Andover Girls Squash Head Coach Jennifer Elliott ’94, Assistant Head of School for Residential Life and Dean of Students, focuses on fostering a tight-knit team as it competes competitively for the first time in two years. Beginning her squash career when she was eight years old, she played with her brothers and father. Eventually playing for Andover, she continued to play squash at Dartmouth College.
Elliott said, “I really enjoyed my squash at Andover and college much more than I did prior to high school when it was more of an individual sport. The team aspect of it was really compelling to me.”
As a coach at Andover, Elliott strives to coach the team in the same way she teaches her students in a classroom. Specifically, she emphasized the importance of a strong understanding of the players, both as athletes and as individuals.
“I coach a little bit like I teach, which is that I think it’s really important to know your players in order to be a good coach for them. It is important for me to know what matters to my kids on and off the court and what interests they have, about what things they’re curious about… what’s really frustrating, and help them through their frustrations, [etc.]. Squash can be a really frustrating sport, so trying to help them understand and push through that frustration, I think about that a lot in teaching. In order for me to do that well, I really need to know my kids. And I’m lucky that way to have a pretty small team, so that way I can get to know my players pretty well.” Elliott said.
To her players, Elliott hopes to engrain the value of not only winning but also losing with honor.
“For me, we talk a lot about deserving to win, we talk a lot about respecting ourselves and the rules of the game and our opponent, and winning with integrity and losing with integrity. But, I also think hard work is really important, so I think that’s true to my priorities as an athlete and also as a coach,” said Elliott.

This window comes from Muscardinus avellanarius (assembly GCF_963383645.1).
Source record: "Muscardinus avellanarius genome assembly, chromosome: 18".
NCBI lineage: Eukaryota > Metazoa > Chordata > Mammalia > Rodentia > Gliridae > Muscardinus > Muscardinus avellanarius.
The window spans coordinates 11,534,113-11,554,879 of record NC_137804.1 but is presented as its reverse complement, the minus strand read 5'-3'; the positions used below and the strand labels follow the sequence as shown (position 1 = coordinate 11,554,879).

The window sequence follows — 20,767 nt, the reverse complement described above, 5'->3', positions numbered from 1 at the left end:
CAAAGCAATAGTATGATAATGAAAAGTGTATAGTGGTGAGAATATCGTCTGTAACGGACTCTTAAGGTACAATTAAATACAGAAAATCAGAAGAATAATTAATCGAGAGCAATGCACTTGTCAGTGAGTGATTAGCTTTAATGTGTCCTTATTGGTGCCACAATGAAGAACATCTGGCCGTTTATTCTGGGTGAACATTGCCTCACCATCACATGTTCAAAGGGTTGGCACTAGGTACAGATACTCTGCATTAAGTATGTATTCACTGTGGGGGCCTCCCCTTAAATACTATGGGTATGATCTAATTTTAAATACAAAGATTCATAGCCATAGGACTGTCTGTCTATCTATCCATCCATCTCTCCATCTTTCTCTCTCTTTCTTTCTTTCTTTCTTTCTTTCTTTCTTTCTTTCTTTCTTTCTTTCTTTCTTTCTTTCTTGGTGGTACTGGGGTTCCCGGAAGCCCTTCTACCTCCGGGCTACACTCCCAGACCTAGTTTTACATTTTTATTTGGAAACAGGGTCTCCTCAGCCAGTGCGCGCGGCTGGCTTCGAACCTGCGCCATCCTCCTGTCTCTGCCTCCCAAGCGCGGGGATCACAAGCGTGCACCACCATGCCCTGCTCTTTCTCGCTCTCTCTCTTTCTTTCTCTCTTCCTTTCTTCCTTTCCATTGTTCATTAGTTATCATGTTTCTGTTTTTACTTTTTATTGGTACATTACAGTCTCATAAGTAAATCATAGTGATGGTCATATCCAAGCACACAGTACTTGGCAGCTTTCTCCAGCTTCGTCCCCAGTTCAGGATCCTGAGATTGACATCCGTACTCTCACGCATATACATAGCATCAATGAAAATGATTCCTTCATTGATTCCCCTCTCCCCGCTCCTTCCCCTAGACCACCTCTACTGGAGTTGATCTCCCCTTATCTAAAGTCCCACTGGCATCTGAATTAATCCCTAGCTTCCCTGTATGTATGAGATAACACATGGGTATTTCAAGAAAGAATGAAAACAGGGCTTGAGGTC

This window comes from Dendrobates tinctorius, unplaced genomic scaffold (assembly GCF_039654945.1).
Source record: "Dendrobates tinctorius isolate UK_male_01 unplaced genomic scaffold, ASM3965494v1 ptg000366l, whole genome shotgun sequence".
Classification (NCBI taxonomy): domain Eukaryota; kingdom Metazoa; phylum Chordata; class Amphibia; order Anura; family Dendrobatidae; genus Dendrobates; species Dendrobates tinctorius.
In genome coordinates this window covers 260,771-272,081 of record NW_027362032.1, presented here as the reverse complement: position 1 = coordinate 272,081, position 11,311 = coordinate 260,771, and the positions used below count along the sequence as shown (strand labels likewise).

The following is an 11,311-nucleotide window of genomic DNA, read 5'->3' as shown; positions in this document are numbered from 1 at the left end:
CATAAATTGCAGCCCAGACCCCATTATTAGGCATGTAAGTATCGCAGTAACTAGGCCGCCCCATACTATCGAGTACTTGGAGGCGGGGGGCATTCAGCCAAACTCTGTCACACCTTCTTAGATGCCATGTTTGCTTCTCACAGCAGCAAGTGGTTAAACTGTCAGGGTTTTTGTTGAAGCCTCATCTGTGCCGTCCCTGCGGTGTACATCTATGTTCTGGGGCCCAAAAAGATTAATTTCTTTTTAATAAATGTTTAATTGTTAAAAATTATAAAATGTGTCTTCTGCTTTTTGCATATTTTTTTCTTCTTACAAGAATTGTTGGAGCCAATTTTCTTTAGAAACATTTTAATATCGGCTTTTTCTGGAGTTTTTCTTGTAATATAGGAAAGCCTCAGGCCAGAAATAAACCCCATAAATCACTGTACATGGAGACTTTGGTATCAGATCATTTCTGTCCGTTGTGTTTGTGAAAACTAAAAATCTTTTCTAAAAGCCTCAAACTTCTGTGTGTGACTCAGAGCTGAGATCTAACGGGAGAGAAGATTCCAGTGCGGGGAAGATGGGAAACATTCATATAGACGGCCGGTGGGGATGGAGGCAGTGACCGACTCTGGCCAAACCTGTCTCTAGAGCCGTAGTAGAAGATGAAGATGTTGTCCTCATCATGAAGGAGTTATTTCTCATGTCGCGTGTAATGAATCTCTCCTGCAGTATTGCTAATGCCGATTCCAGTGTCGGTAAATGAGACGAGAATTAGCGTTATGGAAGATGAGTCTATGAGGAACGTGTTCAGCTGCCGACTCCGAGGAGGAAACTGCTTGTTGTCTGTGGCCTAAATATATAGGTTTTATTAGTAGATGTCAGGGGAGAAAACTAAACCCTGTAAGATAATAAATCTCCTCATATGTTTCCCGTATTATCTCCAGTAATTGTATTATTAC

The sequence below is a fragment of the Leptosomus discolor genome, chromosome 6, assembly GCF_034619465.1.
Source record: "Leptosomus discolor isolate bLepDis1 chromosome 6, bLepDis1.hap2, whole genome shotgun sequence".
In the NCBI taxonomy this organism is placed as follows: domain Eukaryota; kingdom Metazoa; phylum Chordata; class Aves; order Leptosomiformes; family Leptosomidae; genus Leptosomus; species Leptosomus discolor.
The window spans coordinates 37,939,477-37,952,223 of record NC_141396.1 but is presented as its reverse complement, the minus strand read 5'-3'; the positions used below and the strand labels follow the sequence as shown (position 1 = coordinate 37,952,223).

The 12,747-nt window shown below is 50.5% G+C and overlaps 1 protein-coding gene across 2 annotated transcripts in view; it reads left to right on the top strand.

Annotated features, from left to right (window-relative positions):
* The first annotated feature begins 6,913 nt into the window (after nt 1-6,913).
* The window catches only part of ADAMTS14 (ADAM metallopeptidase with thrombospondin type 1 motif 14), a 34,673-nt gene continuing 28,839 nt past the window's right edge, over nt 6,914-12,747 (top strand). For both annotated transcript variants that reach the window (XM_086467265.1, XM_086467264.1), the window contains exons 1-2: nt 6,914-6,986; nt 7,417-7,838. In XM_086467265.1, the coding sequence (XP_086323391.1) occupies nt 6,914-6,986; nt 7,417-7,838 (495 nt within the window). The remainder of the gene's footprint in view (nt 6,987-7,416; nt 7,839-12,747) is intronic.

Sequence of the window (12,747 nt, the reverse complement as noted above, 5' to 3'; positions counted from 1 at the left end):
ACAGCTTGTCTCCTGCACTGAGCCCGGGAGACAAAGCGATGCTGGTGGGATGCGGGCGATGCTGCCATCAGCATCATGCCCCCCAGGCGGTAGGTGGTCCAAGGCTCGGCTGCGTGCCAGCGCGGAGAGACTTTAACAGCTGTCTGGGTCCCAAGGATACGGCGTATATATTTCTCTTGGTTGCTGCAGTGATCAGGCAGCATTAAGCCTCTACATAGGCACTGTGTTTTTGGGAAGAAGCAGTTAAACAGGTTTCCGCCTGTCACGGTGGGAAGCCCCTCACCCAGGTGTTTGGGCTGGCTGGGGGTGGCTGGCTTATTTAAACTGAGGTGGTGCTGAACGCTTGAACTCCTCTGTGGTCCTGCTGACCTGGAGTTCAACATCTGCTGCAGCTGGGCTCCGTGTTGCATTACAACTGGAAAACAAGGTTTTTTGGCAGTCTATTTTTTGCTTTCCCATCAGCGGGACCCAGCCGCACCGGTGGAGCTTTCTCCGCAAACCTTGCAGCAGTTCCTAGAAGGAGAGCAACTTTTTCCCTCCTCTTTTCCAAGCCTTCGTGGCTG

According to Cathy Cho ’22, Elliott’s desire to get to know her players has really allowed her to be an inspiration for the players on the team. Further, Cho stated that Elliott’s coaching style makes her a more easy-to-approach and reliable coach.
“Getting closer to her and talking to her more on a personal level just makes me feel more inspired. [Do] you know how your superheroes can be your mom or the closest to you? She felt like some figure like that. At first, she seemed like an Iron Man, but after getting to know her, I was more inspired because she’s human, everyone’s human. As a coach, she really values personal character over technique. That’s what really stuck with me.” Cho said.
According to Karen Wang ’23 and Cho, Elliott’s extensive experience as a player and emphasis on sportsmanship makes her a better coach. In particular, she is able to offer specific advice for each player while emphasizing the importance of character in any match.
Wang added, “Because she knows so much about squash and has coached so many people before us as well, she’s able to tell me exactly what I need to work on, [which] sort of ties [in with her precision as a coach].”
Cho said, “[Coach Elliott] gives you constructive criticism, she gives you feedback, but also she never gets mad or never lets her emotions get in the way of her coaching. She acknowledges that things happen and things are unfair, and she doesn’t talk bad about that. She discourages the team from talking badly or showing bad sportsmanship… The fact that she puts sportsmanship first and cooperation, collaboration before winning, I find that really inspiring and it just made me more comfortable playing. She made me feel like if I’m a good person or if I show good sportsmanship then it doesn’t matter if I win or lose. Sure, it might be great if I win, but I’ve been a good player and that’s all that matters.”
Editor’s Note: Karen Wang ’23 is a Graphic Associate for The Phillipian.